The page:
It’s difficult for me to answer. I’ve moulded people’s ideas about me so much that I think it’s almost impossible. I want it to be impossible, even for people I love dearly. I don’t want to be real in other peoples’ lives. I want to be an apparition. I appear, then disappear. I don’t want to have reality in anyone’s life, because I don’t want it in mine. That’s the secret of it all. Don’t start with the cliches about loneliness and all that. For people like me, solitude is a victory. It’s a battle. People who do a job that claims to be creative, like mine, have to be alone to recharge their batteries. You cant live 24 hours a day in the spotlight and remain creative. So many of the things i do, such as reading, can’t be done in the company of others.”
(in Lagerfeld Confidential)

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It’s funny to think about how controversial Melbourne’s re-branding was back in 2009. The general consensus was that it was too futuristic and that the Government spent way too much on its development ($240 000). But anything is better than the daggy 80s-esque logo that previously (mis)represented the city. Personally I like the way the 3-dimensional effect of the ‘M’ seems to draw inspiration from Fed Square, which signalled a new era for Melbourne. The multi-faceted edges also symbolises the numerous facets of Melbourne’s cosmopolitan culture, whilst the various blue-green shades give it a jewel-like appearance, as the city is a jewel to those who know its intricacies. Over the years, it has proven itself to be a very flexible design, allowing different Melbourne events and services to consolide their brand identity using variations of the initial design. I’m a fan and 2 years later, I think the rest of the Melbourne population has come round too.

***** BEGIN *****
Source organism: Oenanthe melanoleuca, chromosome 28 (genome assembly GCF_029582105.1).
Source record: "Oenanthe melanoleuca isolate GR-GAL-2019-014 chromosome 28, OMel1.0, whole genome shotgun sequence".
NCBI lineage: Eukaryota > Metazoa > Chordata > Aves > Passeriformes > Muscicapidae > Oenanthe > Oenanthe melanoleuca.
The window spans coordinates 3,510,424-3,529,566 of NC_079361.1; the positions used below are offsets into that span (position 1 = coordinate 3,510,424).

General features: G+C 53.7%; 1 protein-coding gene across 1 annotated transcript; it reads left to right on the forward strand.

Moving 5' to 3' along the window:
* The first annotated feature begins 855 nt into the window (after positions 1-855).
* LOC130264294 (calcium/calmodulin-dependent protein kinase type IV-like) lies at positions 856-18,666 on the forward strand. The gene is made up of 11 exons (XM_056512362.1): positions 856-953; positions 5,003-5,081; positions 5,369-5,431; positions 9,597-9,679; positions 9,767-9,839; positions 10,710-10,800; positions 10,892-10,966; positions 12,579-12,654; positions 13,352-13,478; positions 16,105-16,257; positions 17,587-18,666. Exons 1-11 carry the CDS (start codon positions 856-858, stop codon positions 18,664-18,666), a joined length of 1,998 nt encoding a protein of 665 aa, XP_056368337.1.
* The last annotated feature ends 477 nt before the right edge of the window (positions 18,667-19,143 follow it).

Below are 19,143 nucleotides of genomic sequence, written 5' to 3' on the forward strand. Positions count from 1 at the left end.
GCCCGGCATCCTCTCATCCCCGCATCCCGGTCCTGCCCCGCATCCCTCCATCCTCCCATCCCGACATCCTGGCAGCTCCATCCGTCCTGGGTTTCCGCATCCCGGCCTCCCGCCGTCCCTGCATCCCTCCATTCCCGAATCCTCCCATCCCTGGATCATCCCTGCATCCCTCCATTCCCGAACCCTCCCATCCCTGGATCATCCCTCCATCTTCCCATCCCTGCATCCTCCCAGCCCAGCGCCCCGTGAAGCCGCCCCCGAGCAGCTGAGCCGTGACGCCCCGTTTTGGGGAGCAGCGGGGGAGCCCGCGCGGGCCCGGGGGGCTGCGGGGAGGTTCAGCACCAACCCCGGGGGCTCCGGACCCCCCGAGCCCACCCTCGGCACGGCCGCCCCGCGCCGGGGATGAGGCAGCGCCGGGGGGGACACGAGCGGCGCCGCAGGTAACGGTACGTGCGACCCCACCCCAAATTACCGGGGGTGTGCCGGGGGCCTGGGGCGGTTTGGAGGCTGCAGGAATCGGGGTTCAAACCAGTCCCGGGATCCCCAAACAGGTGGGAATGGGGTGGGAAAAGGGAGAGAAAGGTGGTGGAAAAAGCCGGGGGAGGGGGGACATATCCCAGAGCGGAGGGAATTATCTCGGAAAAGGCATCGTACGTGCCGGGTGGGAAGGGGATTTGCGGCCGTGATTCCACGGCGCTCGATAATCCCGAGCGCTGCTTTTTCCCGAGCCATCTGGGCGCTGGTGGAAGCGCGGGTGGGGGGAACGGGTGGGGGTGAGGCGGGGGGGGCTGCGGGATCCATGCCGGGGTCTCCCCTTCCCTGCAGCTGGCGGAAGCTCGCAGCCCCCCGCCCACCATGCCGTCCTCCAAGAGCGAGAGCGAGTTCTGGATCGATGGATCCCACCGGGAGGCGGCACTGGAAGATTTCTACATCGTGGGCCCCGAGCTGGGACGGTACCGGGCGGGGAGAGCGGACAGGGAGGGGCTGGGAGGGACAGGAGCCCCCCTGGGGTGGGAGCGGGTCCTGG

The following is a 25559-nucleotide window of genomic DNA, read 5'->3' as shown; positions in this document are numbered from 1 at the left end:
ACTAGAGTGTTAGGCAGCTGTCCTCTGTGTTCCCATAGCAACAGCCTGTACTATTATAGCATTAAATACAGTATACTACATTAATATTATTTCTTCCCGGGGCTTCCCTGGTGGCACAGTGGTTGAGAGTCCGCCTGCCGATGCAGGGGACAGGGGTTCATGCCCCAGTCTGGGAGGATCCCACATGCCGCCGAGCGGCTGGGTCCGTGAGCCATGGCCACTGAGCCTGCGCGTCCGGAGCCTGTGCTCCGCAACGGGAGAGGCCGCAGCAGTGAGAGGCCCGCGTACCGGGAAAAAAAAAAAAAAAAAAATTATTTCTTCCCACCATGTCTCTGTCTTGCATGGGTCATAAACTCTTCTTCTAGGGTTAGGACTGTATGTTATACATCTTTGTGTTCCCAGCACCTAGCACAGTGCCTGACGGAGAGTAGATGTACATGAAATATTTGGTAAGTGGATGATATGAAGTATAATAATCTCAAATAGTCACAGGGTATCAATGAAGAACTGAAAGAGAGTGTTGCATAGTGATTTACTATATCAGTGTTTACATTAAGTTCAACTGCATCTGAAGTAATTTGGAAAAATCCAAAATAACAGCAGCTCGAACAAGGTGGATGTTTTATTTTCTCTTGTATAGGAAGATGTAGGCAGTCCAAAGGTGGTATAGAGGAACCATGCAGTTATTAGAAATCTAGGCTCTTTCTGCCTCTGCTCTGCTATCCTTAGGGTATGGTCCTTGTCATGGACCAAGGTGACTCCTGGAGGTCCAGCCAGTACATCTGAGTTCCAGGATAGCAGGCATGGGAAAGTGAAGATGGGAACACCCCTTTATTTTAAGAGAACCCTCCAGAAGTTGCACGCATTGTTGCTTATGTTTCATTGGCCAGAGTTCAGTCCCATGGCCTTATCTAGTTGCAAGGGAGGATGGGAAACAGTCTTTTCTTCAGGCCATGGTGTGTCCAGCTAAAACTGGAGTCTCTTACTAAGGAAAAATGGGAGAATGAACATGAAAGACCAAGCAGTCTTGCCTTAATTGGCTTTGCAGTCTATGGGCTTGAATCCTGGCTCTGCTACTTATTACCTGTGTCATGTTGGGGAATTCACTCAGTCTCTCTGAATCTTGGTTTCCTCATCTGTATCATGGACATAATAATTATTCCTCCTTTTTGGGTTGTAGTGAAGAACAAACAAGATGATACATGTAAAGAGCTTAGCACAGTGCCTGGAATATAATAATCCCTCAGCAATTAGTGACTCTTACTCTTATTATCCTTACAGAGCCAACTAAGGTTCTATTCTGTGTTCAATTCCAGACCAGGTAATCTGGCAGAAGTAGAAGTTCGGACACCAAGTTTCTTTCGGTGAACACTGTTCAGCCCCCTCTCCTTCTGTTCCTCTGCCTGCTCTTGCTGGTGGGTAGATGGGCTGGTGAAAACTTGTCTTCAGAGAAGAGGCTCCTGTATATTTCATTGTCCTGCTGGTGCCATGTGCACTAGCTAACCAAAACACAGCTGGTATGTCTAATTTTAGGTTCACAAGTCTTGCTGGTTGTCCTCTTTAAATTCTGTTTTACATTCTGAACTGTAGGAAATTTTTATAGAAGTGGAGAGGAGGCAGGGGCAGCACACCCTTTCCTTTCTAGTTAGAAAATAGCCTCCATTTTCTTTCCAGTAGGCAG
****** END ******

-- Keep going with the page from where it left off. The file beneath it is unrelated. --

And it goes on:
I was reminded of it when I saw that the Old Treasury is holding an exhibition, ‘Missing The Mark’, about the entries which were submitted for a new Melbourne landmark. Of course, we already know that Federation Square was the outcome, but its interesting to see could have been. And sometimes, what was, thankfully, rejected….Melbourne’s Monumental Mammaries anyone?